The server bind port property value is obtained from the environment variable $(BIND_PORT). This is a convenience for this example so you can reuse the same file to specify different ports for the publisher and subscriber applications, which is required when running on the same host machine.

You must also provide certificate files. You can obtain example certificates from the following links:

Now you can run the applications. You need to run from the directory that contains the generated USER_QOS_PROFILES.xml that you just modified and the certificates.

Because TLS is enabled, you must ensure that the RTI TLS Support and OpenSSL libraries are present in your library path before starting the applications. See the beginning of this section for a note on how to locate the OpenSSL libraries.

From the terminal run:

Listing 6.5 Publisher application
export LD_LIBRARY_PATH=$NDDSHOME/lib/x64Linux3gcc5.4.0:$OPENSSLHOMELIB
export BIND_PORT=7401
export NDDS_DISCOVERY_PEERS=tlsv4_lan://localhost:7402

./objs/x64Linux3gcc5.4.0/CDSHelloWorld_publisher
Listing 6.6 Subscriber application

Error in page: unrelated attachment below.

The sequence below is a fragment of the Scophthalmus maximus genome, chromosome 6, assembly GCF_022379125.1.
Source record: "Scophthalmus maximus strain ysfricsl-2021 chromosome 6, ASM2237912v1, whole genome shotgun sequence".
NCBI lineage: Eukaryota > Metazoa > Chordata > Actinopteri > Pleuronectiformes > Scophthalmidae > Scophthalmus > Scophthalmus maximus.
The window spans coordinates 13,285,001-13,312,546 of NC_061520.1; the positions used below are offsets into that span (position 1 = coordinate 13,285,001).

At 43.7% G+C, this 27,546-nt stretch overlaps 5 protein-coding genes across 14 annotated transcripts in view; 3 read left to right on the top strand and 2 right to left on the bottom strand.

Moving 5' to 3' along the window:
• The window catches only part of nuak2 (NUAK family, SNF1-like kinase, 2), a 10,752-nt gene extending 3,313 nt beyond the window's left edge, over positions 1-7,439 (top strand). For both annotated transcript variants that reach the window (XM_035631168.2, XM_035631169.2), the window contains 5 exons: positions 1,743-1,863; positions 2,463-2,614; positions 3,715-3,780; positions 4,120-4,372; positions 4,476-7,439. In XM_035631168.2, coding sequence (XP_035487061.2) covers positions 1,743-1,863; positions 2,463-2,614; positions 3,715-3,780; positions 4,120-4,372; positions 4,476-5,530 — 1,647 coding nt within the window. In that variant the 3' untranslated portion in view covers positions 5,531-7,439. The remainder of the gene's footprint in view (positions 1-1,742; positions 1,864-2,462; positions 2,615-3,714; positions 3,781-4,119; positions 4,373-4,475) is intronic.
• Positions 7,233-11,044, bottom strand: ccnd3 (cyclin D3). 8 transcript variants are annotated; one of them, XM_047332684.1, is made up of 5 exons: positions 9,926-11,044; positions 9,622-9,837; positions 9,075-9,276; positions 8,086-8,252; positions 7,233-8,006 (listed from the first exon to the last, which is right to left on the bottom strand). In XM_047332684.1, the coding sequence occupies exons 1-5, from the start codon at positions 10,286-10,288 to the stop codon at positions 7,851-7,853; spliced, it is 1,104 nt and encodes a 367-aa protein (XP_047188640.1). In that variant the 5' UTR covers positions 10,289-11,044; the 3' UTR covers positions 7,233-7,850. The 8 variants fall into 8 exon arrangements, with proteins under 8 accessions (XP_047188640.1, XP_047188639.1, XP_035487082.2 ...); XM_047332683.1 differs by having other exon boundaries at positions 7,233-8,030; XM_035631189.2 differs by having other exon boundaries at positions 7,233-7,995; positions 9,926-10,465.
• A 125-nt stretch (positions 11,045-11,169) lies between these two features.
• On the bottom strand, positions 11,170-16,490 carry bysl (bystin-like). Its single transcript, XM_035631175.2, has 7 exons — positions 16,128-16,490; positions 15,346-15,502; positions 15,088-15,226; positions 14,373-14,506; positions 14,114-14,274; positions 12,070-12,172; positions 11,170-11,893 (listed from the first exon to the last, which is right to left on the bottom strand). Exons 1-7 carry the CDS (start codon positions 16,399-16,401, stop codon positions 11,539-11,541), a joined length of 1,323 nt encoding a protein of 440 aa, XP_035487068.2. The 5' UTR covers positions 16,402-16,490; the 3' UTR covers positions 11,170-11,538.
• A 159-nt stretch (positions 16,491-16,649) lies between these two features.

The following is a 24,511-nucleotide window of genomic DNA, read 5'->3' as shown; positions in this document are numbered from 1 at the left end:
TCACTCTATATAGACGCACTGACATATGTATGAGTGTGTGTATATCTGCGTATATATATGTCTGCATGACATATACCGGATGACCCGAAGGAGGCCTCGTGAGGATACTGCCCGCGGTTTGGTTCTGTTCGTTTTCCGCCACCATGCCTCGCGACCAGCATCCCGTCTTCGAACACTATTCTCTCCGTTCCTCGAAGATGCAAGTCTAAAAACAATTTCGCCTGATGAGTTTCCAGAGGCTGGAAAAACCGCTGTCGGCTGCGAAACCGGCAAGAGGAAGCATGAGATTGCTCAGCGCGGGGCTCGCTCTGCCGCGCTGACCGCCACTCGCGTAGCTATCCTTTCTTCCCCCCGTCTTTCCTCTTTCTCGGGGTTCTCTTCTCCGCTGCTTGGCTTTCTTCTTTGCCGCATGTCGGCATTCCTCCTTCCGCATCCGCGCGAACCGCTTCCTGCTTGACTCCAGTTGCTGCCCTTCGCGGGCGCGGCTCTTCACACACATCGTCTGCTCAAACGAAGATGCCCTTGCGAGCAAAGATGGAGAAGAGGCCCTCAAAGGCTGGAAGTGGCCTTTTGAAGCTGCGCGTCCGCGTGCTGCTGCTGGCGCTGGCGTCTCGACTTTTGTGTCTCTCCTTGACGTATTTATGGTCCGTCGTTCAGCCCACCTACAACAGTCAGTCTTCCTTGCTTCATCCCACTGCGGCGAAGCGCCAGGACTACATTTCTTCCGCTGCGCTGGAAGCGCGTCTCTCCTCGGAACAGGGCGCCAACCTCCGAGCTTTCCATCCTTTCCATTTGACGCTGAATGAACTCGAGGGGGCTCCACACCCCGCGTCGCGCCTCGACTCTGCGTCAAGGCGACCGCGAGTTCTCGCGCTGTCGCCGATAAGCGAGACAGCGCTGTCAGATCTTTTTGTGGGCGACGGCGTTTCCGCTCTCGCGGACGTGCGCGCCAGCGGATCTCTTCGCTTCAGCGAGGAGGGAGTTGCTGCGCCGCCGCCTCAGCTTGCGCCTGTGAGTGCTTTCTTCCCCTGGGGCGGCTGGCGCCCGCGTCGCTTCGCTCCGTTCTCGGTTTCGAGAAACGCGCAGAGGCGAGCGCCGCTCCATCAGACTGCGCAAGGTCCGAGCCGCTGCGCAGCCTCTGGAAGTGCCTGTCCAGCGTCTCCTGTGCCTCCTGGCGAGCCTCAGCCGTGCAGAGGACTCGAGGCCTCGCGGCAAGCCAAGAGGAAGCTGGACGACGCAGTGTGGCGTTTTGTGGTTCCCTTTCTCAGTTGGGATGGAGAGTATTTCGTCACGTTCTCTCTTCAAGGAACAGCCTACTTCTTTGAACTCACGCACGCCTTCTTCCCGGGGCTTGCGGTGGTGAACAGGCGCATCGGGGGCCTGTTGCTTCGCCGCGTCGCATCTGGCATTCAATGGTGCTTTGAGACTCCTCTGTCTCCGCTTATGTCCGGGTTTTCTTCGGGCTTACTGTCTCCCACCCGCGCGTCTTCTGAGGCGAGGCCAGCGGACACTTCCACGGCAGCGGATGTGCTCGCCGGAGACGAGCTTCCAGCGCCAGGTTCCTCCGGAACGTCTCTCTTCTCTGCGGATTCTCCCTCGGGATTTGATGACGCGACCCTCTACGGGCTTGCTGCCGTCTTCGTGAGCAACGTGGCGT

export LD_LIBRARY_PATH=$NDDSHOME/lib/x64Linux3gcc5.4.0:$OPENSSLHOMELIB
export BIND_PORT=7402
export NDDS_DISCOVERY_PEERS=tlsv4_lan://localhost:7401

./objs/x64Linux3gcc5.4.0/CDSHelloWorld_subscriber

You should see the subscriber receives samples. This is possible since in the initial peers list, you indicated how the applications can reach each other.

6.4.2. Cloud Discovery Service in action

Now you will use Cloud Discovery Service to provide the discovery for the applications. In this case, you need to configure the transport with an instance of the RTI TCP transport with TLS enabled.

The configuration required for this example is shown below:

<?xml version="1.0"?>
<dds  xmlns:xsi="http://www.w3.org/2001/XMLSchema-instance"
      xsi:noNamespaceSchemaLocation="http://community.rti.com/schema/latest/rti_cloud_discovery_service.xsd">
            
    <cloud_discovery_service name="ExampleTls">
        <annotation>
            <documentation><![CDATA[ 
                Example that configures the pre-registered instance of the